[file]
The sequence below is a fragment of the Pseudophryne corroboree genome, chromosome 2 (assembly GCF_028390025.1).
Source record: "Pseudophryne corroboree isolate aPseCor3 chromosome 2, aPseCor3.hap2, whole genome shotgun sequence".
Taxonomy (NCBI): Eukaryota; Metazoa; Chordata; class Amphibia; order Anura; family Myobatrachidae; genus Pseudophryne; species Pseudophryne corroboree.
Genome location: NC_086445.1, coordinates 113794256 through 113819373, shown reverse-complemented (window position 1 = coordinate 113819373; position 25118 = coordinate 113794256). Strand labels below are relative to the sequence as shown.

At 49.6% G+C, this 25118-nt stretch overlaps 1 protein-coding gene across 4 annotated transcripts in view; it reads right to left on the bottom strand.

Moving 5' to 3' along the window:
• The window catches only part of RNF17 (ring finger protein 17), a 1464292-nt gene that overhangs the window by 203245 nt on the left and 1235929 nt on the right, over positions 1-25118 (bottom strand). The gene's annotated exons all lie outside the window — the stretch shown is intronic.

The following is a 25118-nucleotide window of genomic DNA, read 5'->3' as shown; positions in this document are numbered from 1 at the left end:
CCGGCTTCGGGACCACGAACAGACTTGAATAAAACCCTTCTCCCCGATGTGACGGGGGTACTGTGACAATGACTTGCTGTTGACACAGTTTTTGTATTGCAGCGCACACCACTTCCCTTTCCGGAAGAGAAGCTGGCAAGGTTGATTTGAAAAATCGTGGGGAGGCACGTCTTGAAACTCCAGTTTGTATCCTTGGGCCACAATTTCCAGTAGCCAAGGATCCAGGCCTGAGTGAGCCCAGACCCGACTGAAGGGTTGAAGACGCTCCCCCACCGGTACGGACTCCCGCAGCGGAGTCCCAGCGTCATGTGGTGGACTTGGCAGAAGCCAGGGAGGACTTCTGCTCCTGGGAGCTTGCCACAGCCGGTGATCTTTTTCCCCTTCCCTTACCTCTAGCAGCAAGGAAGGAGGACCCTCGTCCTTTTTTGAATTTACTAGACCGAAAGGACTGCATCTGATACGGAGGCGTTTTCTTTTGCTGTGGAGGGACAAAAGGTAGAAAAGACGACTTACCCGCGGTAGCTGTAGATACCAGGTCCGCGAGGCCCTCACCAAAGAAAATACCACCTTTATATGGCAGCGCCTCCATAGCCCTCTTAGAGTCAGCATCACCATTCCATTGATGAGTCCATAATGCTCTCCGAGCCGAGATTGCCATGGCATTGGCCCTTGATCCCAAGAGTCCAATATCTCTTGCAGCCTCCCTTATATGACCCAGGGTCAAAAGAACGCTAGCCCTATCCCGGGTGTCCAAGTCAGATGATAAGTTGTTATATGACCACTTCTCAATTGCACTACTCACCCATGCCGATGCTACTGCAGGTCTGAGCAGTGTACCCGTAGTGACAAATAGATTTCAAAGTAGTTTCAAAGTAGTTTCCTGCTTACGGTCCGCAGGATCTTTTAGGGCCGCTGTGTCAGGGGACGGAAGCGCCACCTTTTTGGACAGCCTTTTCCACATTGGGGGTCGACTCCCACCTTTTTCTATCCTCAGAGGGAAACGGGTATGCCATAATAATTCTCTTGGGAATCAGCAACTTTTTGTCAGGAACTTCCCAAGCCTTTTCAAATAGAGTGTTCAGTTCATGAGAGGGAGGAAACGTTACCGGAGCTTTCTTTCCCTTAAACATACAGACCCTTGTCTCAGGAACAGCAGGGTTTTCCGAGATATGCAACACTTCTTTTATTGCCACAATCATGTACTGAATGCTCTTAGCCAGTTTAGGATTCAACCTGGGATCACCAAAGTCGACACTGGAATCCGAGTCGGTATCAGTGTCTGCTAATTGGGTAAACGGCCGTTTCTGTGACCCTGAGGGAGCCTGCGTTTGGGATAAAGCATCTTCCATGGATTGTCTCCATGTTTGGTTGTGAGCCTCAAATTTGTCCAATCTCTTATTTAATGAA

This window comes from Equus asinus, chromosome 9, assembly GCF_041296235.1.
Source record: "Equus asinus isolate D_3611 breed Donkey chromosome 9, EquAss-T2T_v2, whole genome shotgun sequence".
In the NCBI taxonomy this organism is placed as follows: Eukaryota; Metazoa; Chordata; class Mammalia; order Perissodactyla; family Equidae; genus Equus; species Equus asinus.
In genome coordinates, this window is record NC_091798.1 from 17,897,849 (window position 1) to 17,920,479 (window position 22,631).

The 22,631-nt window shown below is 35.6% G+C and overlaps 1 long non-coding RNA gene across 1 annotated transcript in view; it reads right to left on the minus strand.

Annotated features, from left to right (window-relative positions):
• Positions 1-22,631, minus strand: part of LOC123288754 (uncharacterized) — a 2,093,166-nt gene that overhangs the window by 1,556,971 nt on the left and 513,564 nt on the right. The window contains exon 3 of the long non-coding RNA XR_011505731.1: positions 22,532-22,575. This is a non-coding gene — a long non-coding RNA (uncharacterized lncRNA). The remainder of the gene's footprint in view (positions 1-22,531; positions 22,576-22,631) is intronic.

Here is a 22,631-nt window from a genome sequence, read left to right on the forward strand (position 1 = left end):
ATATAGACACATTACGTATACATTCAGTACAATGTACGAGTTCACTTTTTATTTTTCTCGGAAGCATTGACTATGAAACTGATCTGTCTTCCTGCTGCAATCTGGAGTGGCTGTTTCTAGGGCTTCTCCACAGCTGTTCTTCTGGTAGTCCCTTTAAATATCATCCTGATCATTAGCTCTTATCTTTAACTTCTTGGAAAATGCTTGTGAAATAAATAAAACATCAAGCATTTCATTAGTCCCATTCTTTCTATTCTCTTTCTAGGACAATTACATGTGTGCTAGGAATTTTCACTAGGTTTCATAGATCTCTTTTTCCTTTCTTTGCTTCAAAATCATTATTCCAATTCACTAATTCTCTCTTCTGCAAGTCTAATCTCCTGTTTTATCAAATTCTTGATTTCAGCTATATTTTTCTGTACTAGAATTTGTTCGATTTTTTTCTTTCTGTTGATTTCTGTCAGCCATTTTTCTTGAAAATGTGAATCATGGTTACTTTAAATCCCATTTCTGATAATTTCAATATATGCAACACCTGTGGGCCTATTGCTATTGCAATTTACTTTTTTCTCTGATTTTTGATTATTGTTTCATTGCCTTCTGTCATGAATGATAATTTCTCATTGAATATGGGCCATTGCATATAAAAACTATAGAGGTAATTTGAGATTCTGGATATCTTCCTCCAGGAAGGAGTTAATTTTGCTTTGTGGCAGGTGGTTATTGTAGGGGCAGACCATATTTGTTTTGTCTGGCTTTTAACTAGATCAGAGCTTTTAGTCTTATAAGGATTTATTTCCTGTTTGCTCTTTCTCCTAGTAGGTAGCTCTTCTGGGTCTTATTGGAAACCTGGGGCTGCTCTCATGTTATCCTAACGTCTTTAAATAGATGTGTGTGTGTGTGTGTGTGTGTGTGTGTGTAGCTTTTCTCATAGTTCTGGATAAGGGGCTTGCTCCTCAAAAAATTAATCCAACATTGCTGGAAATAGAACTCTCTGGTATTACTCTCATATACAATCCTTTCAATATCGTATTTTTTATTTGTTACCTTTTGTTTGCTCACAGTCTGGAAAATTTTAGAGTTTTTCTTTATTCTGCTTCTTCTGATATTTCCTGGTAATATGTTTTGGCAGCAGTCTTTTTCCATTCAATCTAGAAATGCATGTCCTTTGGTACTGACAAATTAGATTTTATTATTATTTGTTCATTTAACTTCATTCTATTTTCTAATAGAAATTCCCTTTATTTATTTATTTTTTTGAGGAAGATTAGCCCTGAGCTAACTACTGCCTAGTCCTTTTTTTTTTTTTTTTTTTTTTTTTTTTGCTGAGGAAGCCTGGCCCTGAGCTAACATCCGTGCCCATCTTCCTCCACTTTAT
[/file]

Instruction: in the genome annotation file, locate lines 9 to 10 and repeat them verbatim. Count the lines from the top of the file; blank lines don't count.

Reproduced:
CCGGCTTCGGGACCACGAACAGACTTGAATAAAACCCTTCTCCCCGATGTGACGGGGGTACTGTGACAATGACTTGCTGTTGACACAGTTTTTGTATTGCAGCGCACACCACTTCCCTTTCCGGAAGAGAAGCTGGCAAGGTTGATTTGAAAAATCGTGGGGAGGCACGTCTTGAAACTCCAGTTTGTATCCTTGGGCCACAATTTCCAGTAGCCAAGGATCCAGGCCTGAGTGAGCCCAGACCCGACTGAAGGGTTGAAGACGCTCCCCCACCGGTACGGACTCCCGCAGCGGAGTCCCAGCGTCATGTGGTGGACTTGGCAGAAGCCAGGGAGGACTTCTGCTCCTGGGAGCTTGCCACAGCCGGTGATCTTTTTCCCCTTCCCTTACCTCTAGCAGCAAGGAAGGAGGACCCTCGTCCTTTTTTGAATTTACTAGACCGAAAGGACTGCATCTGATACGGAGGCGTTTTCTTTTGCTGTGGAGGGACAAAAGGTAGAAAAGACGACTTACCCGCGGTAGCTGTAGATACCAGGTCCGCGAGGCCCTCACCAAAGAAAATACCACCTTTATATGGCAGCGCCTCCATAGCCCTCTTAGAGTCAGCATCACCATTCCATTGATGAGTCCATAATGCTCTCCGAGCCGAGATTGCCATGGCATTGGCCCTTGATCCCAAGAGTCCAATATCTCTTGCAGCCTCCCTTATATGACCCAGGGTCAAAAGAACGCTAGCCCTATCCCGGGTGTCCAAGTCAGATGATAAGTTGTTATATGACCACTTCTCAATTGCACTACTCACCCATGCCGATGCTACTGCAGGTCTGAGCAGTGTACCCGTAGTGACAAATAGATTTCAAAGTAGTTTCAAAGTAGTTTCCTGCTTACGGTCCGCAGGATCTTTTAGGGCCGCTGTGTCAGGGGACGGAAGCGCCACCTTTTTGGACAGCCTTTTCCACATTGGGGGTCGACTCCCACCTTTTTCTATCCTCAGAGGGAAACGGGTATGCCATAATAATTCTCTTGGGAATCAGCAACTTTTTGTCAGGAACTTCCCAAGCCTTTTCAAATAGAGTGTTCAGTTCATGAGAGGGAGGAAACGTTACCGGAGCTTTCTTTCCCTTAAACATACAGACCCTTGTCTCAGGAACAGCAGGGTTTTCCGAGATATGCAACACTTCTTTTATTGCCACAATCATGTACTGAATGCTCTTAGCCAGTTTAGGATTCAACCTGGGATCACCAAAGTCGACACTGGAATCCGAGTCGGTATCAGTGTCTGCTAATTGGGTAAACGGCCGTTTCTGTGACCCTGAGGGAGCCTGCGTTTGGGATAAAGCATCTTCCATGGATTGTCTCCATGTTTGGTTGTGAGCCTCAAATTTGTCCAATCTCTTATTTAATGAA

This window comes from Equus asinus, chromosome 9, assembly GCF_041296235.1.